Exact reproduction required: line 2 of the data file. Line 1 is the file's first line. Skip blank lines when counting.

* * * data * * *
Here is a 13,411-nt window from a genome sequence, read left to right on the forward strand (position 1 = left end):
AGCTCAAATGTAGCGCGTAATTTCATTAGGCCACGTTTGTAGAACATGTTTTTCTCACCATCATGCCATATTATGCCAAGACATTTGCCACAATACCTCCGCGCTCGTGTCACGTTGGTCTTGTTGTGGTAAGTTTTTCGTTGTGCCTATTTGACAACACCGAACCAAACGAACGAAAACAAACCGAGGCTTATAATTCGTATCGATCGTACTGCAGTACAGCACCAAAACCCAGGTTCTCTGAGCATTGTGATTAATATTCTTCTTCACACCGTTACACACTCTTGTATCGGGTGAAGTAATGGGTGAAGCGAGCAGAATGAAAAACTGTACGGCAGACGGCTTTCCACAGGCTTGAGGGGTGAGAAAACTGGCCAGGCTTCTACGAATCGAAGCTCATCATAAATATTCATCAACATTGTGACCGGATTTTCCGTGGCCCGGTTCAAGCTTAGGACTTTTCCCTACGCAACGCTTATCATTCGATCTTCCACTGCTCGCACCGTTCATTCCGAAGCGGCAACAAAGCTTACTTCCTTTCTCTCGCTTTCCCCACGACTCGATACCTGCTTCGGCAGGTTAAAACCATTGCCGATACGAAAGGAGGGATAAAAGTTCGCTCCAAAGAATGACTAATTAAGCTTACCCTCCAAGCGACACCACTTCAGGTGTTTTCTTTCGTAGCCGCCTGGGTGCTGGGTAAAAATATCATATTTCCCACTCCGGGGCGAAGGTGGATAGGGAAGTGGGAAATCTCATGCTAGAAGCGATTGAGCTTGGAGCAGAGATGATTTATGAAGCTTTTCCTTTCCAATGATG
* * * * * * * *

AGCTCAAATGTAGCGCGTAATTTCATTAGGCCACGTTTGTAGAACATGTTTTTCTCACCATCATGCCATATTATGCCAAGACATTTGCCACAATACCTCCGCGCTCGTGTCACGTTGGTCTTGTTGTGGTAAGTTTTTCGTTGTGCCTATTTGACAACACCGAACCAAACGAACGAAAACAAACCGAGGCTTATAATTCGTATCGATCGTACTGCAGTACAGCACCAAAACCCAGGTTCTCTGAGCATTGTGATTAATATTCTTCTTCACACCGTTACACACTCTTGTATCGGGTGAAGTAATGGGTGAAGCGAGCAGAATGAAAAACTGTACGGCAGACGGCTTTCCACAGGCTTGAGGGGTGAGAAAACTGGCCAGGCTTCTACGAATCGAAGCTCATCATAAATATTCATCAACATTGTGACCGGATTTTCCGTGGCCCGGTTCAAGCTTAGGACTTTTCCCTACGCAACGCTTATCATTCGATCTTCCACTGCTCGCACCGTTCATTCCGAAGCGGCAACAAAGCTTACTTCCTTTCTCTCGCTTTCCCCACGACTCGATACCTGCTTCGGCAGGTTAAAACCATTGCCGATACGAAAGGAGGGATAAAAGTTCGCTCCAAAGAATGACTAATTAAGCTTACCCTCCAAGCGACACCACTTCAGGTGTTTTCTTTCGTAGCCGCCTGGGTGCTGGGTAAAAATATCATATTTCCCACTCCGGGGCGAAGGTGGATAGGGAAGTGGGAAATCTCATGCTAGAAGCGATTGAGCTTGGAGCAGAGATGATTTATGAAGCTTTTCCTTTCCAATGATG